What to Wear Show Jumping

What to Wear Show Jumping

Proper attire is critical in the equestrian world. Failure to follow the rules can result in disciplinary warnings and even elimination. Ensure your first competition is a success with our guide to show jumping attire.

The USEF (United States Equestrian Federation) sets the rules for the English disciplines, including what qualifies as proper show jumping attire for competitors. Before your first competition, familiarize yourself with the USEF  jumper attire rules to understand how to dress in the ring. Because the rulebook can be complicated and includes insider jargon, we’re here to break down the basics of what to wear.  

Every horse show is different, but the prize list for your entry should outline the judge’s expectations for the level of dress required. For hunter/jumper show attire, jumpers have three primary categories that guide dress requirements: standard, proper and formal attire.  


For most jumper riders at their first, unrated horse show, or schooling show, standard attire is likely all that will be required. This hunter/jumper outfit is the most relaxed category of dress. Riders do not have to wear a show coat or jacket but should wear basic English show clothes, including:  

  • Any color riding breeches (though it’s best to stick to classic color choices like tan).  
  • Shirt with sleeves and a collar, neatly tucked into breeches. A polo shirt is a good choice.  
  • Tall riding boots or half chaps that match your paddock boots.


The next step up from standard dress, proper attire is common throughout the regional levels of the sport. In addition to all the requirements of standard dress, riders in proper attire wear:  

  • A show coat of any color. Dark conservative colors are best, like navy blue or black.  
  • Riding breeches in a light color, usually white or tan. Dark colors, like black or dark gray, and pastel-colored breeches are not allowed.  
  • A show shirt, like the Ariat Sunstopper 3.0 Pro Show Shirt. Shirts should be white or a light color and worn tucked into breeches with collars zipped up or closed.  
  • Stock ties or neck chokers (white or very light in color), if not already built into your show shirt.
  • Tall boots or half chaps that match your paddock boots.  


This type of attire is reserved for the highest level of the sport. It follows the same basic guidelines as proper attire, but with additional restrictions. For first-time competitors at small, unrated or schooling shows, formal attire is not required, but it’s good practice to make note of how attire changes as you advance through the sport. Show coats for hunter/jumpers are required at this level, and they must be dark in color. Exceptions are made for riders wearing a designated coat for their national team or a scarlet jacket, sometimes called a “red coat.” These jackets are a high distinction that nods to the red jackets worn by masters of the hunt in foxhunting. Worn by a show jumper, they designate a rider who has competed for their nation at a Nation’s Cup or at the international level.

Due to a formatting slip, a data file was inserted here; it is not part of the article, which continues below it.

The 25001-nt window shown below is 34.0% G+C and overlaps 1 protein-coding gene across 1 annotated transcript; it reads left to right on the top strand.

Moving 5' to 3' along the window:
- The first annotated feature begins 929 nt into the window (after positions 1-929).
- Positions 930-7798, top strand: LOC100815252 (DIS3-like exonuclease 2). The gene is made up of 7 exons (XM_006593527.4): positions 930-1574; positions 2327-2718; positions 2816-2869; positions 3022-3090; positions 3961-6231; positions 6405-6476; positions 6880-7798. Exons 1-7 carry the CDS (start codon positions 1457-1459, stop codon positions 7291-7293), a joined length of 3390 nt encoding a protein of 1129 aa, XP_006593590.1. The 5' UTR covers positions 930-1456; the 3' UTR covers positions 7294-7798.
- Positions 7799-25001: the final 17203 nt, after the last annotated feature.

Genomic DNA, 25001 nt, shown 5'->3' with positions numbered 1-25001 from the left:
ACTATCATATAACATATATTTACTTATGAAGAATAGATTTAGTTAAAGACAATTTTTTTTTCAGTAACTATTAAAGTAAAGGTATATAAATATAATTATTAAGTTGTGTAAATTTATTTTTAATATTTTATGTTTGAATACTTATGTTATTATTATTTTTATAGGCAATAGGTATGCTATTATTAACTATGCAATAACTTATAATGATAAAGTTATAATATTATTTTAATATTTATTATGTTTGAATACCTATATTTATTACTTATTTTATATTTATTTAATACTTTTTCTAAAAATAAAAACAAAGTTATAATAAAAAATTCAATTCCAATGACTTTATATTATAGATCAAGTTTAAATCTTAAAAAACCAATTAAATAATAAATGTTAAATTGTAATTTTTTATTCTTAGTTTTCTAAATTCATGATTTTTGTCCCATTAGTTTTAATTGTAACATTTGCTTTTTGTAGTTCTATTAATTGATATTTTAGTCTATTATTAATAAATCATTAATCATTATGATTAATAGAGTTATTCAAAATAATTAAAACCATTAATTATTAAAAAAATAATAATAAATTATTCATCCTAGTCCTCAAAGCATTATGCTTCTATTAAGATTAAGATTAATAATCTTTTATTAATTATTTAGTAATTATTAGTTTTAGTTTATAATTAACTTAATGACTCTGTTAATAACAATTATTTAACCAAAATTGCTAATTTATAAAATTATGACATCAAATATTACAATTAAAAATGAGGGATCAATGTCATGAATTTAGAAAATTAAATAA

• Breeches, must be white or tan.
  • Formal show shirts with a white collar and cuffs around the sleeves. They must be tucked in.
  • Stock ties or neck chokers (white or very light in color), if they are not built into the show shirt.
  • Tall boots. Half chaps are permitted if they match paddock boots.
  • Military representatives or police can choose to compete in their dress uniform.  

Show Jumper Attire Best Practices

A neat and tidy turnout for both horse and rider is non-negotiable. Paying attention to the details shows respect to the judges and the sport as a whole and will reflect well on you as a competitor. Be sure to:  

Tie up loose strands of hair

  • Youth riders can wear two braids, while adults either wear their hair in a low bun with a hairnet or tuck their hair into their helmet.

Clean and polish your boots

Wear a belt

  • Although they are technically not required, you’d be hard-pressed to find a rider not wearing one. Select a black belt to stay on the conservative side, but fun colors and patterns are acceptable at the standard level.  

Have gloves on hand

  • Gloves are an easy way to sharpen your turnout in the ring, but only wear them if you’re used to riding in them.  

Take pride in your presentation and appearance

  • Your clothes should be clean and free of hair, mud and dirt. Worried you won’t be able to stay clean around horses all day? Bring a comfy pair of sweats and a jacket to throw on over your show gear when you’re not in the ring.  

Check the weather

  • Depending on conditions, judges may waive the show coat rule, meaning riders could opt not to wear their show coat and can compete in just a show shirt. In heavy rain, judges may also permit riders to wear raincoats in place of their show coat.

Know Before You Show 

Your show jumping outfit should meet all requirements laid out in the rules. It’s your responsibility as a rider to understand and follow the rules of the sport. Consult with your trainer or the show steward if you’re unsure of any element of your show jumping clothes or to see if your gear is in compliance with the rulebook. Be sure to do this before you enter the show ring, even if you’re just heading in to walk your course. It’s much better to check in with a steward in advance than face elimination for something you can easily control.  

Now that you know the attire to wear for show jumping, pick out your favorites online. Shop our English Show collection to find the best in comfort, style and performance.  

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